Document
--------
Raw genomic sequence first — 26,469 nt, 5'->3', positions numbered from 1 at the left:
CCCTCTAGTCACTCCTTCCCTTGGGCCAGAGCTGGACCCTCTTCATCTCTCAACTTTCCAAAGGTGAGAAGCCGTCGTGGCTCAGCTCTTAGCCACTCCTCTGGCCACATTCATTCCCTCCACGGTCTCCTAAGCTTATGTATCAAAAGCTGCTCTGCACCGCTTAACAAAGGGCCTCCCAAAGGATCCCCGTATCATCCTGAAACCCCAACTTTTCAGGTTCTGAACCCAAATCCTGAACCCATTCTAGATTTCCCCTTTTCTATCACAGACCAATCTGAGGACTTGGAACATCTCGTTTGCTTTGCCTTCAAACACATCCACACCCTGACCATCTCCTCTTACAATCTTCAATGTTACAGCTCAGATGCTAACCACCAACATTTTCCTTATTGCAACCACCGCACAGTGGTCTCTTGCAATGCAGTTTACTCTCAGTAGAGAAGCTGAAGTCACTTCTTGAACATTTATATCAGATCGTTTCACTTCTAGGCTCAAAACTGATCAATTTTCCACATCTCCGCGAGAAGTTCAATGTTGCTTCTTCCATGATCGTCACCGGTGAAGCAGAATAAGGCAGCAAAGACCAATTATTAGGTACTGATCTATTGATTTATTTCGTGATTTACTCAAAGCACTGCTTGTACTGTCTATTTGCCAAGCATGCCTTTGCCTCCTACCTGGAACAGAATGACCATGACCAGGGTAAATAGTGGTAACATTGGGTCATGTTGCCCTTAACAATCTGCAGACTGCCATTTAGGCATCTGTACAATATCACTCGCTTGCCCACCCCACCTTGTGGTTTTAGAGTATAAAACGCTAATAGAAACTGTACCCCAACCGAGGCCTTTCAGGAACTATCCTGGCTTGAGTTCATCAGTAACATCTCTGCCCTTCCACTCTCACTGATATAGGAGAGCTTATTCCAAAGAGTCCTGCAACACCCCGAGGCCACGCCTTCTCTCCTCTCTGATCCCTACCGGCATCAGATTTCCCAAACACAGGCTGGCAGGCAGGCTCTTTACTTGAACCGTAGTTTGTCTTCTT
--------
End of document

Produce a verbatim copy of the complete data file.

Raw genomic sequence first — 26,469 nt, 5'->3', positions numbered from 1 at the left:
CCCTCTAGTCACTCCTTCCCTTGGGCCAGAGCTGGACCCTCTTCATCTCTCAACTTTCCAAAGGTGAGAAGCCGTCGTGGCTCAGCTCTTAGCCACTCCTCTGGCCACATTCATTCCCTCCACGGTCTCCTAAGCTTATGTATCAAAAGCTGCTCTGCACCGCTTAACAAAGGGCCTCCCAAAGGATCCCCGTATCATCCTGAAACCCCAACTTTTCAGGTTCTGAACCCAAATCCTGAACCCATTCTAGATTTCCCCTTTTCTATCACAGACCAATCTGAGGACTTGGAACATCTCGTTTGCTTTGCCTTCAAACACATCCACACCCTGACCATCTCCTCTTACAATCTTCAATGTTACAGCTCAGATGCTAACCACCAACATTTTCCTTATTGCAACCACCGCACAGTGGTCTCTTGCAATGCAGTTTACTCTCAGTAGAGAAGCTGAAGTCACTTCTTGAACATTTATATCAGATCGTTTCACTTCTAGGCTCAAAACTGATCAATTTTCCACATCTCCGCGAGAAGTTCAATGTTGCTTCTTCCATGATCGTCACCGGTGAAGCAGAATAAGGCAGCAAAGACCAATTATTAGGTACTGATCTATTGATTTATTTCGTGATTTACTCAAAGCACTGCTTGTACTGTCTATTTGCCAAGCATGCCTTTGCCTCCTACCTGGAACAGAATGACCATGACCAGGGTAAATAGTGGTAACATTGGGTCATGTTGCCCTTAACAATCTGCAGACTGCCATTTAGGCATCTGTACAATATCACTCGCTTGCCCACCCCACCTTGTGGTTTTAGAGTATAAAACGCTAATAGAAACTGTACCCCAACCGAGGCCTTTCAGGAACTATCCTGGCTTGAGTTCATCAGTAACATCTCTGCCCTTCCACTCTCACTGATATAGGAGAGCTTATTCCAAAGAGTCCTGCAACACCCCGAGGCCACGCCTTCTCTCCTCTCTGATCCCTACCGGCATCAGATTTCCCAAACACAGGCTGGCAGGCAGGCTCTTTACTTGAACCGTAGTTTGTCTTCTT